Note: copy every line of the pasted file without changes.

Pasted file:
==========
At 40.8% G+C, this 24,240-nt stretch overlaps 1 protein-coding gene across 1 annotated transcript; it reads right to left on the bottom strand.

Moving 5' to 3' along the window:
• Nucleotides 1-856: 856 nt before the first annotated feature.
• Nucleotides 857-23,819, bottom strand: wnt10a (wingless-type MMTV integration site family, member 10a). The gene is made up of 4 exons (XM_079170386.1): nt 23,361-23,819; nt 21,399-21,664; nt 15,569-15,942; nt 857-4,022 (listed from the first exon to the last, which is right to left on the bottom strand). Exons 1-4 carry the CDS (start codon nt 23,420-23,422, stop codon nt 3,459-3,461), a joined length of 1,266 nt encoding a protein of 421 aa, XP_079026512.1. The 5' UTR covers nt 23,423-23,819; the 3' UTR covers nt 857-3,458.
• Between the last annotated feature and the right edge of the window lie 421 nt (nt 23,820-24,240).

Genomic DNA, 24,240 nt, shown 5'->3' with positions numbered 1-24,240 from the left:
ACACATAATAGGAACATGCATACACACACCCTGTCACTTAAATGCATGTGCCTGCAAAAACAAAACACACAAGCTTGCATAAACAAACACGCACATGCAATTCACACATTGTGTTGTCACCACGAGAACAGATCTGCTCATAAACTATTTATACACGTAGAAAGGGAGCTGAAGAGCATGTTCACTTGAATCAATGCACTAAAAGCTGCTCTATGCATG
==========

At 40.8% G+C, this 24,240-nt stretch overlaps 1 protein-coding gene across 1 annotated transcript; it reads right to left on the bottom strand.

Moving 5' to 3' along the window:
• Nucleotides 1-856: 856 nt before the first annotated feature.
• Nucleotides 857-23,819, bottom strand: wnt10a (wingless-type MMTV integration site family, member 10a). The gene is made up of 4 exons (XM_079170386.1): nt 23,361-23,819; nt 21,399-21,664; nt 15,569-15,942; nt 857-4,022 (listed from the first exon to the last, which is right to left on the bottom strand). Exons 1-4 carry the CDS (start codon nt 23,420-23,422, stop codon nt 3,459-3,461), a joined length of 1,266 nt encoding a protein of 421 aa, XP_079026512.1. The 5' UTR covers nt 23,423-23,819; the 3' UTR covers nt 857-3,458.
• Between the last annotated feature and the right edge of the window lie 421 nt (nt 23,820-24,240).

Genomic DNA, 24,240 nt, shown 5'->3' with positions numbered 1-24,240 from the left:
ACACATAATAGGAACATGCATACACACACCCTGTCACTTAAATGCATGTGCCTGCAAAAACAAAACACACAAGCTTGCATAAACAAACACGCACATGCAATTCACACATTGTGTTGTCACCACGAGAACAGATCTGCTCATAAACTATTTATACACGTAGAAAGGGAGCTGAAGAGCATGTTCACTTGAATCAATGCACTAAAAGCTGCTCTATGCATG